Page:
Raccoons are carnivorous mammals with omnivore tendencies. While they prefer meat, raccoons have a wide diet that includes berries, grasses, grains and crawfish. Nursing mothers, in particular, have a voracious appetite, often spending nights and days gathering food. For this reason, although raccoons are generally nocturnal, it isn't unusual to see healthy raccoons during the day.
Breeding generally occurs in late winter. If the female is not bred during this time, she will come into estrus again in four months and can be bred at that time, giving birth to babies later in the summer. Most cubs, however, are born in April and May.
The average length of pregnancy for a female raccoon is 63 days. The mother typically has between one and seven cubs at a time, with an average litter of four. The cubs are born with fur and are mobile, although their legs cannot support them, so they scoot along on their stomachs for the first few weeks.
Males are capable of breeding with females in the first spring after they are born -- however, due to the presence of older, more mature males, they typically do not participate in this first breeding season. After breeding with females, the male raccoon typically returns to his den for the remainder of the cold weather. While raccoons do not hibernate, they can spend long periods of time in their den without eating during the winter. Male raccoons do not couple with females thoughout the gestation period, and they have nothing to do with raising the cubs.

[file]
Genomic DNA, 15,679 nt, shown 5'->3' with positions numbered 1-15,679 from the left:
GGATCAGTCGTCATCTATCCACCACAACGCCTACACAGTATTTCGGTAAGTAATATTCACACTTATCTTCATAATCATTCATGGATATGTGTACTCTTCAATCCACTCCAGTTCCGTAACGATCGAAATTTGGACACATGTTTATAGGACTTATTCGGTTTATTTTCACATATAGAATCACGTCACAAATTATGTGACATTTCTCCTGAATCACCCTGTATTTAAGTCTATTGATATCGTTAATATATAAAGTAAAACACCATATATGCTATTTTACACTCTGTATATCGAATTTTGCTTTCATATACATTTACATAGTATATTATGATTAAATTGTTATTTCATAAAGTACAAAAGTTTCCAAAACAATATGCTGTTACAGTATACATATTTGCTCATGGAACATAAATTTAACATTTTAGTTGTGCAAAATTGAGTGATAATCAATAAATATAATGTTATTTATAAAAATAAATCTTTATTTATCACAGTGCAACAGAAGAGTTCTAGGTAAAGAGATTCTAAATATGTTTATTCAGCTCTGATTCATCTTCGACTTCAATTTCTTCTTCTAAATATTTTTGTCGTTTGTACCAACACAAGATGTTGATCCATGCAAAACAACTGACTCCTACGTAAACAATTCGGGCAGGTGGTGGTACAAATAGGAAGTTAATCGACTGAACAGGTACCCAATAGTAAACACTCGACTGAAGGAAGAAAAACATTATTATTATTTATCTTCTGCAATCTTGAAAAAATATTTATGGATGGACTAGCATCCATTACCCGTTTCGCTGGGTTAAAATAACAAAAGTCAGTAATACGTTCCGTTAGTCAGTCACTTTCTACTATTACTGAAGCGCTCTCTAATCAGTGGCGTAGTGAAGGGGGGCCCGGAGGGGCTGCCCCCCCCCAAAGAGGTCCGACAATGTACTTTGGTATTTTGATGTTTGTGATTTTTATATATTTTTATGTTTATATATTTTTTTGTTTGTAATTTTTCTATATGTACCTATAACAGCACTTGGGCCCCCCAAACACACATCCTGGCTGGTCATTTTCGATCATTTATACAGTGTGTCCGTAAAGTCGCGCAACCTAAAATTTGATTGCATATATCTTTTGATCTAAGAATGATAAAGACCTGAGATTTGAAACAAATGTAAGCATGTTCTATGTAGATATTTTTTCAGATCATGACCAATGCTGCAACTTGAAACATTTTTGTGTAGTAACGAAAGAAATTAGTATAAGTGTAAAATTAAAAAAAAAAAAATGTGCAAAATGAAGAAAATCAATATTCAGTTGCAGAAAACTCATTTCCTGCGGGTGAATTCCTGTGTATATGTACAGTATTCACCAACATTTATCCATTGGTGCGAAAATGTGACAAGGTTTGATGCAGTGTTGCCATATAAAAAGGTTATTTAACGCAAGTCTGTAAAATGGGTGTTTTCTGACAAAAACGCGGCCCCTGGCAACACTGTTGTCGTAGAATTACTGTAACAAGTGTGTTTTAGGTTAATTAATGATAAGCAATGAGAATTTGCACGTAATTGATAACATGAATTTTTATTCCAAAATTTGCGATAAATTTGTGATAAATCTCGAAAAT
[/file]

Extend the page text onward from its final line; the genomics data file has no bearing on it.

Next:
Females are typically ready to breed when they are about 10 months old. After breeding, they, like male raccoons, typically return to their dens for the remainder of winter. After giving birth, the mother spends most of her time gathering food for herself to keep her offspring nourished. She will keep the cubs in one spot for the first eight weeks. After eight to nine weeks, the cubs are mobile enough to travel with their mother.
At birth, raccoons are between 3 and 5 ounces, their ears are tightly folded against their head and their eyes are closed. After about three weeks, they begin to open their eyes and their ears become erect. By the time the cubs are six weeks old they can typically run and climb proficiently. At eight weeks, they leave the nest with their mother and are eating solid food. By the time they are four months old, the raccoon cubs are typically weaned from their mother, although the family typically stays together well into the fall, and in many cases until the following breeding season.
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